Why is African Swine Fever worrying pig production? One – the disease continues to cause problems in Russia, two – there is no vaccine. Yet, that is. Spanish researchers recently found that protective T-cells may change this.
African Swine Fever virus (ASFV) is the causal agent of a serious disease which affects domestic pigs and causes important economic losses to the affected countries. ASFV is the only DNA arbovirus ( ar thropod- bo rne- virus ) known, and its perpetuation and transmission in Africa, where the virus remains endemic, involves a sylvatic cycle (i.e. occurring in the wild) between ticks of the Ornithodoros genus and wild pigs that are resistant to the disease, becoming a continuous source of virus, therefore complicating its eradication. As an example of its devastating consequences, ASFV has reduced half the total number of pigs in Madagascar since its introduction in 1998.
Control measures of the disease applied in Europe, based on an efficient diagnosis and the sacrifice of the affected animals, have not been effective in developing countries, mainly due to economic reasons and aggravated by the close and continuous presence of the natural reservoirs (wild pigs and ticks); making correct implementation impossible.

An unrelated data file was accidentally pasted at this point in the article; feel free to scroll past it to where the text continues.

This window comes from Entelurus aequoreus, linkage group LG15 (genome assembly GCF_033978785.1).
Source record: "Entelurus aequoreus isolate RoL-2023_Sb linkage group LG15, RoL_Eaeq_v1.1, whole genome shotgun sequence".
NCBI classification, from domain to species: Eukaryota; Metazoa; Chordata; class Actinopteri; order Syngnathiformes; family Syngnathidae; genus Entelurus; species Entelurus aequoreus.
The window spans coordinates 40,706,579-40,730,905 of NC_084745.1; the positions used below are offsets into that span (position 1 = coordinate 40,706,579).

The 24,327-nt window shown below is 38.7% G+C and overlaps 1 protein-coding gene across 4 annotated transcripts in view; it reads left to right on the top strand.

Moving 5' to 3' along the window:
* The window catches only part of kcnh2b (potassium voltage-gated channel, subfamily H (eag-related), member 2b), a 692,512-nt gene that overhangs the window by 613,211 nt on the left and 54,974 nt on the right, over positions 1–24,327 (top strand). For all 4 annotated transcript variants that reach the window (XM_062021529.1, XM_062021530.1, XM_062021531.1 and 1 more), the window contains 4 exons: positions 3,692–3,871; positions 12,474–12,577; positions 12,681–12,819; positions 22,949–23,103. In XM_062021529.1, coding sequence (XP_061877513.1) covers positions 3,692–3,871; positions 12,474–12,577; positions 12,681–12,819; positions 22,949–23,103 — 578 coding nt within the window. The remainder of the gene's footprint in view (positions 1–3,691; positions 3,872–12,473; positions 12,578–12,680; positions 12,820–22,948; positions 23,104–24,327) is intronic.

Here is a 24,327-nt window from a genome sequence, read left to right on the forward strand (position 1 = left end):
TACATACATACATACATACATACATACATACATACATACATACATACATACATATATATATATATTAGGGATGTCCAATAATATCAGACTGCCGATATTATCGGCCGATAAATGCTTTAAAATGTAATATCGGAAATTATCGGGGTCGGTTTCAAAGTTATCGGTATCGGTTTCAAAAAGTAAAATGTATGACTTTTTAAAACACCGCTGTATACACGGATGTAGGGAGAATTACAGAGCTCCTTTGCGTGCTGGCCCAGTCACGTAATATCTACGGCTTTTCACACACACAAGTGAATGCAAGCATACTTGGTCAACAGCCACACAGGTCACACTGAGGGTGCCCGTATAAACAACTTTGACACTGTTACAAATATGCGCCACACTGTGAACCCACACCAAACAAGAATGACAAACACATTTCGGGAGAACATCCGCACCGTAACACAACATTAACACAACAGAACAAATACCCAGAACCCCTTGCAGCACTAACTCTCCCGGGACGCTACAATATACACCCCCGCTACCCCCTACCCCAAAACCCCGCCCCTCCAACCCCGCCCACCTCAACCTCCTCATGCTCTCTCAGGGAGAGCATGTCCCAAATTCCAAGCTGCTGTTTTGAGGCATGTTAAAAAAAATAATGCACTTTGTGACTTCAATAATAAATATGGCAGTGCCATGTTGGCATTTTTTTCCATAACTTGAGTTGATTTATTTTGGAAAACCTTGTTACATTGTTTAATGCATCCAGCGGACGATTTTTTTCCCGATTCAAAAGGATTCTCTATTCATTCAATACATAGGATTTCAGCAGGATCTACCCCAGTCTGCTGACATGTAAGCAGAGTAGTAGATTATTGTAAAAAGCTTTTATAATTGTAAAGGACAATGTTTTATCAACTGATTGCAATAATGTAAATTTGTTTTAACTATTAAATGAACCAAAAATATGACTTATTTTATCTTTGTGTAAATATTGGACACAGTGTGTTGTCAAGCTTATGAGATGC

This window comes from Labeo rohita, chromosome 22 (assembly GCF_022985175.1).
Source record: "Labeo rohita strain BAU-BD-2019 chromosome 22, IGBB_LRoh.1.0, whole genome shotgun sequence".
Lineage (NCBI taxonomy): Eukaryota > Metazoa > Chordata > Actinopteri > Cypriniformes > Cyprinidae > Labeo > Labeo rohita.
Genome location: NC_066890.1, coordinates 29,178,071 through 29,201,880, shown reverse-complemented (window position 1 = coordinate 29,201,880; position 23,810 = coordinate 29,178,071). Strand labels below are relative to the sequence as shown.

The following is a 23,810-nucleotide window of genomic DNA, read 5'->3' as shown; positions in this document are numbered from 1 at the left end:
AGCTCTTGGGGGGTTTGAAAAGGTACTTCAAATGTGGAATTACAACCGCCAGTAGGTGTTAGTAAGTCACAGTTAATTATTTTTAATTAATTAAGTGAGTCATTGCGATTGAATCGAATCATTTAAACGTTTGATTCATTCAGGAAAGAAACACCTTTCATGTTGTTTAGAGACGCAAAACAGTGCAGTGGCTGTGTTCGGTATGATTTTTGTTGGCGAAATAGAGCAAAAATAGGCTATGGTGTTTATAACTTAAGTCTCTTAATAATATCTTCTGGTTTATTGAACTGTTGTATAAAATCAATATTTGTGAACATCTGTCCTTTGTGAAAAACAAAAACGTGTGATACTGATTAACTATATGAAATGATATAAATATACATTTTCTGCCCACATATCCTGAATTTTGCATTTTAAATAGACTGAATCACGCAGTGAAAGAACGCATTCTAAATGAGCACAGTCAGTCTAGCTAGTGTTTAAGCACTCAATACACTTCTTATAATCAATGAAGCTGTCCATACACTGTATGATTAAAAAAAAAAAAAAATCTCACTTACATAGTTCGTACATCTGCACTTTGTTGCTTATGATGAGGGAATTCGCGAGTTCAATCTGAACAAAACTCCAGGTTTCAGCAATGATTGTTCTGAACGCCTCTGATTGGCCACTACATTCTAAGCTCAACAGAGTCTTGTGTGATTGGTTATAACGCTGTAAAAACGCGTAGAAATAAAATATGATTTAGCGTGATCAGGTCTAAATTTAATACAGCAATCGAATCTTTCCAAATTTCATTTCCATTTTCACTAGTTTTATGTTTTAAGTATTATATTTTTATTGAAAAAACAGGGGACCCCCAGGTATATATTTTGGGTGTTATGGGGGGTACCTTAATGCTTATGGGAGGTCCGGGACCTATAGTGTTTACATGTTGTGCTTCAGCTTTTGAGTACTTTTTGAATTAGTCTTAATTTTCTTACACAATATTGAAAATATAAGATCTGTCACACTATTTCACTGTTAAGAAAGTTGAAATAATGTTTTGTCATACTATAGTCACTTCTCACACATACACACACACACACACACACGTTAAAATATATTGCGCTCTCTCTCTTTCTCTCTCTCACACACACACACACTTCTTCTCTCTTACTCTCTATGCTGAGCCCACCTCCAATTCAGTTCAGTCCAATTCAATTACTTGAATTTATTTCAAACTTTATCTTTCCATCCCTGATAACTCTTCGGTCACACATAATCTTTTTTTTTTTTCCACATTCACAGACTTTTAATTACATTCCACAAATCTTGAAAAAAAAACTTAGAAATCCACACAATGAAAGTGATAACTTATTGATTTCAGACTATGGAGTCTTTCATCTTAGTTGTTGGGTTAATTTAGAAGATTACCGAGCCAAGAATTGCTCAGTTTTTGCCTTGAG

The development of vaccines against ASFV has been almost entirely neglected, mainly due to the technical difficulties involved in its development and to the fact that ASF was considered an ‘exotic’ disease in developed countries (at least since its eradication from Spain and Portugal in the mid-1990’s). The situation has dramatically changed with the recent entrance of the virus in Georgia from eastern Africa.
The armed conflict between Georgia and Russia favoured the initial spread of the virus to neighbouring regions, including Armenia, Azerbaijan and many Russian regions, some of them located thousands of kilometres away from the original point of ASFV first entry. The situation worsened with the continuous declaration of outbreaks, also with sporadic cases reported in Ukraine and Iran, threatening the rest of the world, including the largest pork consumer and producer in the world, China.
As demonstrated for many diseases, having an efficient vaccine against ASFV will be essential in controlling the disease in endemic regions and the dissemination of the disease around the rest of the world.
Availability of ASF vaccines
Why are ASF vaccines not available? To our understanding, there are two main reasons explaining the lack of available vaccines against ASF. First of all, the high complexity of the virus has complicated this issue. ASFV is a large double stranded DNA virus that encodes more than 150 different proteins, with the ASFV particle containing at least 50 proteins arranged in several layers. In comparison, Porcine Circovirus type 2 particles are composed by one only polypeptide, the cap protein.